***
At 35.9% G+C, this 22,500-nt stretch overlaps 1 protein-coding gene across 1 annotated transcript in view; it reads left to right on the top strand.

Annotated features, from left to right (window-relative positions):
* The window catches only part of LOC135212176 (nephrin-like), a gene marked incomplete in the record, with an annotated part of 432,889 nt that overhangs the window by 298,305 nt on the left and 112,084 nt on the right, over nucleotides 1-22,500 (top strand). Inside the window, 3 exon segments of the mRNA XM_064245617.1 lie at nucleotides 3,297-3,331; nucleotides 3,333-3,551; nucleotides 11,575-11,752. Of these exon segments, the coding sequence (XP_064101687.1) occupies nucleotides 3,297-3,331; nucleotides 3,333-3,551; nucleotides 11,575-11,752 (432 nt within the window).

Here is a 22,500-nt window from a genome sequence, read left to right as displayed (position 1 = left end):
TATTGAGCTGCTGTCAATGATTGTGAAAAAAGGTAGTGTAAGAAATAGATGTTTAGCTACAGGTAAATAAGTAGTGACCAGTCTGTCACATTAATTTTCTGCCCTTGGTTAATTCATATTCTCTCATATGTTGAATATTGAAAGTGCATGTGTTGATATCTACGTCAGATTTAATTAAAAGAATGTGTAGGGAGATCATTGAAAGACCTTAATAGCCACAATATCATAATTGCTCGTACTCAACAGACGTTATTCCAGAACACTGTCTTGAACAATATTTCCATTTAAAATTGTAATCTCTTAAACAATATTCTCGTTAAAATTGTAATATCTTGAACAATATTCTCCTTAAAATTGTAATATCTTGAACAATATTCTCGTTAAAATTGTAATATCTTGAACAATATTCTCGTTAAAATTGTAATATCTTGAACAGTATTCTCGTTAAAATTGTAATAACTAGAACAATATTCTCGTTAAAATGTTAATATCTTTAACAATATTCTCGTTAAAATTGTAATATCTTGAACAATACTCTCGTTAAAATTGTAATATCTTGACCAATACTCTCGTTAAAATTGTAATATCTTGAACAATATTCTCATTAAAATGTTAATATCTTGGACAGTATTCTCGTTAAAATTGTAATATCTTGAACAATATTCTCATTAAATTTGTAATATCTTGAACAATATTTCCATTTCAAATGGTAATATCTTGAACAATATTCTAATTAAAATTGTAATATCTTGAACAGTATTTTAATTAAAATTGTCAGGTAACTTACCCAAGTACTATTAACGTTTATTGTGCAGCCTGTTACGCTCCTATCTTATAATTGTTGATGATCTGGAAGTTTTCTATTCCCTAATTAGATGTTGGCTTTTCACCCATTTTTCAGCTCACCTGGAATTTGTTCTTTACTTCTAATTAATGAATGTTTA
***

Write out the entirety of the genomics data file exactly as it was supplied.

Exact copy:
At 35.9% G+C, this 22,500-nt stretch overlaps 1 protein-coding gene across 1 annotated transcript in view; it reads left to right on the top strand.

Annotated features, from left to right (window-relative positions):
* The window catches only part of LOC135212176 (nephrin-like), a gene marked incomplete in the record, with an annotated part of 432,889 nt that overhangs the window by 298,305 nt on the left and 112,084 nt on the right, over nucleotides 1-22,500 (top strand). Inside the window, 3 exon segments of the mRNA XM_064245617.1 lie at nucleotides 3,297-3,331; nucleotides 3,333-3,551; nucleotides 11,575-11,752. Of these exon segments, the coding sequence (XP_064101687.1) occupies nucleotides 3,297-3,331; nucleotides 3,333-3,551; nucleotides 11,575-11,752 (432 nt within the window).

Here is a 22,500-nt window from a genome sequence, read left to right as displayed (position 1 = left end):
TATTGAGCTGCTGTCAATGATTGTGAAAAAAGGTAGTGTAAGAAATAGATGTTTAGCTACAGGTAAATAAGTAGTGACCAGTCTGTCACATTAATTTTCTGCCCTTGGTTAATTCATATTCTCTCATATGTTGAATATTGAAAGTGCATGTGTTGATATCTACGTCAGATTTAATTAAAAGAATGTGTAGGGAGATCATTGAAAGACCTTAATAGCCACAATATCATAATTGCTCGTACTCAACAGACGTTATTCCAGAACACTGTCTTGAACAATATTTCCATTTAAAATTGTAATCTCTTAAACAATATTCTCGTTAAAATTGTAATATCTTGAACAATATTCTCCTTAAAATTGTAATATCTTGAACAATATTCTCGTTAAAATTGTAATATCTTGAACAATATTCTCGTTAAAATTGTAATATCTTGAACAGTATTCTCGTTAAAATTGTAATAACTAGAACAATATTCTCGTTAAAATGTTAATATCTTTAACAATATTCTCGTTAAAATTGTAATATCTTGAACAATACTCTCGTTAAAATTGTAATATCTTGACCAATACTCTCGTTAAAATTGTAATATCTTGAACAATATTCTCATTAAAATGTTAATATCTTGGACAGTATTCTCGTTAAAATTGTAATATCTTGAACAATATTCTCATTAAATTTGTAATATCTTGAACAATATTTCCATTTCAAATGGTAATATCTTGAACAATATTCTAATTAAAATTGTAATATCTTGAACAGTATTTTAATTAAAATTGTCAGGTAACTTACCCAAGTACTATTAACGTTTATTGTGCAGCCTGTTACGCTCCTATCTTATAATTGTTGATGATCTGGAAGTTTTCTATTCCCTAATTAGATGTTGGCTTTTCACCCATTTTTCAGCTCACCTGGAATTTGTTCTTTACTTCTAATTAATGAATGTTTA